As regular readers of this blog will know, I like my communities to have a clear purpose. It’s not good enough simply to use social media to push out your content. If you don’t know what you’re trying to achieve, you won’t be able to measure it, and therefore won’t be able to tell if you’re doing it well or not.
Customer service is the kind of thing that social media can greatly assist with. MetroTwit provide a good example of a company that is using Facebook well for customer service purposes. In 2010 they launched a Facebook group whereby customers could post problems and share tips on how to use the Twitter tool more effectively.
As many start-ups will no doubt attest, in those early days you want a nice and low cost way of doing as much as possible. Social media therefore offered up an attractive platform for providing customer support.
Product manager Long Zheng said that its Facebook help group started out as a low-cost forum for the firm’s software beta testers. “From the very beginning we saw the power of users helping other users,” says Zheng. “It was a natural transition to bringing this functionality to the rest of our user community. Whether discussing a problem or making a feature suggestion, it was usually other users who were first to respond before anyone from the official team did.”
Now obviously one major difference between a Facebook based support community and traditional discussion forum based communities is in the level of disclosure each user provides. Most forum users for instance use anonymous aliases, whereas on Facebook you post very much as yourself. This however was something they found was positive.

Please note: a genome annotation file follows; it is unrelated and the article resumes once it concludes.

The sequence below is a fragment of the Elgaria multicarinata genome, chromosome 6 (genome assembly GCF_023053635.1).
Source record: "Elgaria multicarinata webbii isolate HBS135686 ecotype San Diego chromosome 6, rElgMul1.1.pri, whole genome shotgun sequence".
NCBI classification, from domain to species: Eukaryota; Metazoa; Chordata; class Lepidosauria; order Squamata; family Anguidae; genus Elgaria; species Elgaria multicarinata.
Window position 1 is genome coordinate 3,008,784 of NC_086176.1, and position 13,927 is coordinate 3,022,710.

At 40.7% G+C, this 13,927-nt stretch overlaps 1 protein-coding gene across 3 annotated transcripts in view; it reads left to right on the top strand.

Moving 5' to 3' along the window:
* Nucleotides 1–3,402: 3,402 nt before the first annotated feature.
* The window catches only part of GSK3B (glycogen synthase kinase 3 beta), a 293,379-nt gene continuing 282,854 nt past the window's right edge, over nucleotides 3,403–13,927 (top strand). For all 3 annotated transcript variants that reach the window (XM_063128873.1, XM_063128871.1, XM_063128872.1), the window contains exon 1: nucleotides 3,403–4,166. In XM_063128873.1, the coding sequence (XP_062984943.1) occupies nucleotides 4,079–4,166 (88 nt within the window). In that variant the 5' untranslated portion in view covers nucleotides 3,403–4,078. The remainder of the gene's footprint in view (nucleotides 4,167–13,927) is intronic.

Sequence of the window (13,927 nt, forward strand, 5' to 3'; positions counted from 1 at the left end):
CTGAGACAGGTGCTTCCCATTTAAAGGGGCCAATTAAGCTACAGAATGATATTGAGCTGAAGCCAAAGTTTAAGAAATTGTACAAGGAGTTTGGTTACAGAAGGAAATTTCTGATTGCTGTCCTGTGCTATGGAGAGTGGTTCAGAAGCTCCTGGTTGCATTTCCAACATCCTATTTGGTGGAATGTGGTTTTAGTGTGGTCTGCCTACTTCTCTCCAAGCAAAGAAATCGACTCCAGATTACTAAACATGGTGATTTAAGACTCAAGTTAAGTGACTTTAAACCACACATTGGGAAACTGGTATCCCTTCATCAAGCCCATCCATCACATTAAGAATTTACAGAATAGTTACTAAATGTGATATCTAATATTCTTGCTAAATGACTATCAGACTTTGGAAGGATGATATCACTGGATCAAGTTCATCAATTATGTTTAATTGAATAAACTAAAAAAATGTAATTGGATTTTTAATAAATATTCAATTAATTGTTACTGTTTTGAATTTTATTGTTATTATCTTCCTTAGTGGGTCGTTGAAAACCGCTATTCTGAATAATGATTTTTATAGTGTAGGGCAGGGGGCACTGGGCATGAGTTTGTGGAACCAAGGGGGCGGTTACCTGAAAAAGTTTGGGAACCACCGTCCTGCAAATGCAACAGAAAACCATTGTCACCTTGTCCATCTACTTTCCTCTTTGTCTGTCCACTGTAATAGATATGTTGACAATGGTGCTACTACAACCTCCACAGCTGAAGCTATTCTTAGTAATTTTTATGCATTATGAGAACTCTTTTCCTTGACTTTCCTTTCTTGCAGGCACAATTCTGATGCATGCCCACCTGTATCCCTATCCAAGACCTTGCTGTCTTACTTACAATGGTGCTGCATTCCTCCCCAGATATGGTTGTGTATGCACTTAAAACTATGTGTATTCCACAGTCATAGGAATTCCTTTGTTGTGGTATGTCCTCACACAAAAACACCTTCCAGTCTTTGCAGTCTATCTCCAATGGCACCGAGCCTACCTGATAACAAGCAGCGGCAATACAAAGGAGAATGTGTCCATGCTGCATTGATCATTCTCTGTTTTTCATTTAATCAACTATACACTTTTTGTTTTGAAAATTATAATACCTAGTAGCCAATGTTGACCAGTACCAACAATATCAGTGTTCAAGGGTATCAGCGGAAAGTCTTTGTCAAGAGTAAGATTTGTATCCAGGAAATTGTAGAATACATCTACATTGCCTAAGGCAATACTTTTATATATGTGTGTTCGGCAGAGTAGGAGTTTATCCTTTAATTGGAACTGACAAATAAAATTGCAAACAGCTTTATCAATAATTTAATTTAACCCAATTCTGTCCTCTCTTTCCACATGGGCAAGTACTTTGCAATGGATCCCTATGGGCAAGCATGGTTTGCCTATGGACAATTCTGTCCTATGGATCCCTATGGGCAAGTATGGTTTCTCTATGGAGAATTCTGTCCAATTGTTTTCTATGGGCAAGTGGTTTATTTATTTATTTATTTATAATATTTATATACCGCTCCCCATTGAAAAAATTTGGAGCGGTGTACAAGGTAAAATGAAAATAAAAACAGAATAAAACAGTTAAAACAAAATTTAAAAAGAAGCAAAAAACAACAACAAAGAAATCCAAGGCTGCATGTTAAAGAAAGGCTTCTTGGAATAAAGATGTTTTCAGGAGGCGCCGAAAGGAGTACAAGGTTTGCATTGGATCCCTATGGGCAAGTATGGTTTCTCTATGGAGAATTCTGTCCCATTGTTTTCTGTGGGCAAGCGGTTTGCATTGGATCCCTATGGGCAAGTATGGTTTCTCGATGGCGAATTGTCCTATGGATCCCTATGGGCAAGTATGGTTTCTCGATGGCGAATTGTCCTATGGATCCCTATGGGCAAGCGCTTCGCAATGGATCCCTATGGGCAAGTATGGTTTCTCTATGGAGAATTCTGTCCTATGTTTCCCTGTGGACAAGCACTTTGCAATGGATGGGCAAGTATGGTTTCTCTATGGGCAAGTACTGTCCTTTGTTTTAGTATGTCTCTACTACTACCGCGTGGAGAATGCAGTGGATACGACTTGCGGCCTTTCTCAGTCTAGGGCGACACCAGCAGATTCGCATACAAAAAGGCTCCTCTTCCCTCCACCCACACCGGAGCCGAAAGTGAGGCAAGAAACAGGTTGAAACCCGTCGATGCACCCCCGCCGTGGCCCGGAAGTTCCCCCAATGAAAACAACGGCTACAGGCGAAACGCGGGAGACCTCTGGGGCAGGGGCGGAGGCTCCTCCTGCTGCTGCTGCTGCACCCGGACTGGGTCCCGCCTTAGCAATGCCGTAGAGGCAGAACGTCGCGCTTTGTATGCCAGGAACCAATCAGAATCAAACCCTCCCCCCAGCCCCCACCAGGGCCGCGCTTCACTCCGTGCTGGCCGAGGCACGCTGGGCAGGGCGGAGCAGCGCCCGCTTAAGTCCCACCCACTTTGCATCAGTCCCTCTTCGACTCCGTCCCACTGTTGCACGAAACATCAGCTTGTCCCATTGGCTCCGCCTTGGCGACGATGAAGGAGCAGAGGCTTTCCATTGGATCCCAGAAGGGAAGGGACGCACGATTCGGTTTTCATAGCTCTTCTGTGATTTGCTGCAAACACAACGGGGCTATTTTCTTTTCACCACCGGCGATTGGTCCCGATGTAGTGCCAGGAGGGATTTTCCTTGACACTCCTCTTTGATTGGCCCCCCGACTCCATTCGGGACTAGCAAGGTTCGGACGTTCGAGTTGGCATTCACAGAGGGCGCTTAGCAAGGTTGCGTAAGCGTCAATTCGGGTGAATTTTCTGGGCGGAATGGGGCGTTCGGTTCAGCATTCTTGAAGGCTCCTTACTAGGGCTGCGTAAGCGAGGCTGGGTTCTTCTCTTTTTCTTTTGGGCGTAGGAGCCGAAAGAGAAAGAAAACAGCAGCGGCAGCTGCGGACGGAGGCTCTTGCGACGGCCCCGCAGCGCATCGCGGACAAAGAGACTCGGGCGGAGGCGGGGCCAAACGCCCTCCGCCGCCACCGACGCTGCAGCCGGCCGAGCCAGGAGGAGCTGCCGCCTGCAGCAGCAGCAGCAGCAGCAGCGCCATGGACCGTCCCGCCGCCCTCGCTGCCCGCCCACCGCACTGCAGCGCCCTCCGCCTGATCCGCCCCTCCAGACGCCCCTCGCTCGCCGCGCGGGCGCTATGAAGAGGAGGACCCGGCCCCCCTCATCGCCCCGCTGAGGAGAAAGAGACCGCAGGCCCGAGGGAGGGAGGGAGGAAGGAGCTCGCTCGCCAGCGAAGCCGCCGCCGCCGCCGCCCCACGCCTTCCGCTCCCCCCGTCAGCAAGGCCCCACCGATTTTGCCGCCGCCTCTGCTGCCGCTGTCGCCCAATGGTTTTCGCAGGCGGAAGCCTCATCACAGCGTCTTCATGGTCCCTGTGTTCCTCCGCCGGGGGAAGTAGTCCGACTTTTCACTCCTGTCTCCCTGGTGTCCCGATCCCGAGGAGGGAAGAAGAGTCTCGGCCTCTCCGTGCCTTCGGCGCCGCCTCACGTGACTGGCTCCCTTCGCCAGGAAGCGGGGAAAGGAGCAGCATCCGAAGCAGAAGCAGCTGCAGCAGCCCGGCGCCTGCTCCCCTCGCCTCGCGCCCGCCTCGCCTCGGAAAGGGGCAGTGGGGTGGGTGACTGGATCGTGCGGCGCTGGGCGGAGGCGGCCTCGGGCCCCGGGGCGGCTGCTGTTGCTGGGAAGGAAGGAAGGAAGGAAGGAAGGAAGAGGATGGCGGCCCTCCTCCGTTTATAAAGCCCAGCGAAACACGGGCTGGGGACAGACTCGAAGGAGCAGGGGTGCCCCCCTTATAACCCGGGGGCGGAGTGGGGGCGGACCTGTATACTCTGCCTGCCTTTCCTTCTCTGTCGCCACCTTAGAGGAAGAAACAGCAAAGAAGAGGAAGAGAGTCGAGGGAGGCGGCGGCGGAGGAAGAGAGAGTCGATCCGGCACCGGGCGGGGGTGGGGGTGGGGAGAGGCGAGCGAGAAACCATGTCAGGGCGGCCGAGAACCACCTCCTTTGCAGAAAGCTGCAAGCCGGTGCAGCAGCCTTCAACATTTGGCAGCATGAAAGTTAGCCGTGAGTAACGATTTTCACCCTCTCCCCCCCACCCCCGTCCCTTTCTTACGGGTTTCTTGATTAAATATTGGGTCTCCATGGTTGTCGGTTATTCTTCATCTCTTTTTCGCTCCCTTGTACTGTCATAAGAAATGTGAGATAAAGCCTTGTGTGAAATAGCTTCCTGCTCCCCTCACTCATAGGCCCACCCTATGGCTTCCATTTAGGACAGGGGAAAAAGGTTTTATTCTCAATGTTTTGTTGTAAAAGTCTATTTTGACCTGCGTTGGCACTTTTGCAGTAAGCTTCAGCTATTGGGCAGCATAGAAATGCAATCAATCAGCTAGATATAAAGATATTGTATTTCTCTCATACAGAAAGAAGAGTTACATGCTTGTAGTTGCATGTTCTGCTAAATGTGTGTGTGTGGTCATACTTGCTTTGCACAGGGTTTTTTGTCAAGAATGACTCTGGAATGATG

Zheng said, “Having an identifiable face and name attached with each user made it feel more friendly and approachable than a traditional support forum.”MetroTwit use the Facebook group to not only provide customer support, but to also judge the reaction of users to new features and to be proactive in providing users with features that they tell them they want. Of course there are some drawbacks to using Facebook for this kind of function. For instance it’s very hard to pin or highlight frequently asked questions, so they found that these questions would end up being asked on a regular basis. It’s also much harder to moderate discussions on a Facebook group than it is on most discussion forum platforms. One clear flaw in their move to Facebook has been a lack of clear metrics. They don’t at the moment have any kind of measurement in place to see how many customer queries are being answered or how many are answered by the community vs staff or how many new product features arrive from the group. Without this in place it will always be difficult to see how effective the facility is and whether another way of doing things could be even more effective. What are your thoughts on using Facebook for customer support? Does it have advantages over other platforms? If you use it for support, how do you measure it?